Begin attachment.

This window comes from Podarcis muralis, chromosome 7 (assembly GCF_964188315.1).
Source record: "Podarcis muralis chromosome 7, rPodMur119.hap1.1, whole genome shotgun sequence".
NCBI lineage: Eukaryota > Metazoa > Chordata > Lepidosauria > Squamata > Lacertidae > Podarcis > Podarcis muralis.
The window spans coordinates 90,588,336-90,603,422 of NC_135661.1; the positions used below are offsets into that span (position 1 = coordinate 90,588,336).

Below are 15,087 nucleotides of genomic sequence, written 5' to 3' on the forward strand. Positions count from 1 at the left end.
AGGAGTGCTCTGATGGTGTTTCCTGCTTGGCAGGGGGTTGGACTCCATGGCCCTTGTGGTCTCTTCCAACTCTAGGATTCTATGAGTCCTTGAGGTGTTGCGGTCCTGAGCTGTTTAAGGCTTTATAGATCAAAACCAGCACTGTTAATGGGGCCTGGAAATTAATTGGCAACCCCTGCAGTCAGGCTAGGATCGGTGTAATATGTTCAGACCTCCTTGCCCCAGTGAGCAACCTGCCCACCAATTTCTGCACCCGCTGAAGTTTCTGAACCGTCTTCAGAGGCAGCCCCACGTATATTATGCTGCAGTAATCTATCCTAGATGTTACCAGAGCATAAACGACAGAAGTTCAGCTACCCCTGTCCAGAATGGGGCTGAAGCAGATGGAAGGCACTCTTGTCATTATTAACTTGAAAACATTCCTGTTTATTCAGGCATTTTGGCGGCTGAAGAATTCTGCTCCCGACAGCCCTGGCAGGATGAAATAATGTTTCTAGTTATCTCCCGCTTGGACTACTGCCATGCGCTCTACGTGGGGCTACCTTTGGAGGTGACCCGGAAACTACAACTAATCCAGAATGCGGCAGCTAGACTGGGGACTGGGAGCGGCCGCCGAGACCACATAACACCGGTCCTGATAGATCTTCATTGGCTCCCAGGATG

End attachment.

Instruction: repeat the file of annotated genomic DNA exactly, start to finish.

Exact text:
This window comes from Podarcis muralis, chromosome 7 (assembly GCF_964188315.1).
Source record: "Podarcis muralis chromosome 7, rPodMur119.hap1.1, whole genome shotgun sequence".
NCBI lineage: Eukaryota > Metazoa > Chordata > Lepidosauria > Squamata > Lacertidae > Podarcis > Podarcis muralis.
The window spans coordinates 90,588,336-90,603,422 of NC_135661.1; the positions used below are offsets into that span (position 1 = coordinate 90,588,336).

Below are 15,087 nucleotides of genomic sequence, written 5' to 3' on the forward strand. Positions count from 1 at the left end.
AGGAGTGCTCTGATGGTGTTTCCTGCTTGGCAGGGGGTTGGACTCCATGGCCCTTGTGGTCTCTTCCAACTCTAGGATTCTATGAGTCCTTGAGGTGTTGCGGTCCTGAGCTGTTTAAGGCTTTATAGATCAAAACCAGCACTGTTAATGGGGCCTGGAAATTAATTGGCAACCCCTGCAGTCAGGCTAGGATCGGTGTAATATGTTCAGACCTCCTTGCCCCAGTGAGCAACCTGCCCACCAATTTCTGCACCCGCTGAAGTTTCTGAACCGTCTTCAGAGGCAGCCCCACGTATATTATGCTGCAGTAATCTATCCTAGATGTTACCAGAGCATAAACGACAGAAGTTCAGCTACCCCTGTCCAGAATGGGGCTGAAGCAGATGGAAGGCACTCTTGTCATTATTAACTTGAAAACATTCCTGTTTATTCAGGCATTTTGGCGGCTGAAGAATTCTGCTCCCGACAGCCCTGGCAGGATGAAATAATGTTTCTAGTTATCTCCCGCTTGGACTACTGCCATGCGCTCTACGTGGGGCTACCTTTGGAGGTGACCCGGAAACTACAACTAATCCAGAATGCGGCAGCTAGACTGGGGACTGGGAGCGGCCGCCGAGACCACATAACACCGGTCCTGATAGATCTTCATTGGCTCCCAGGATG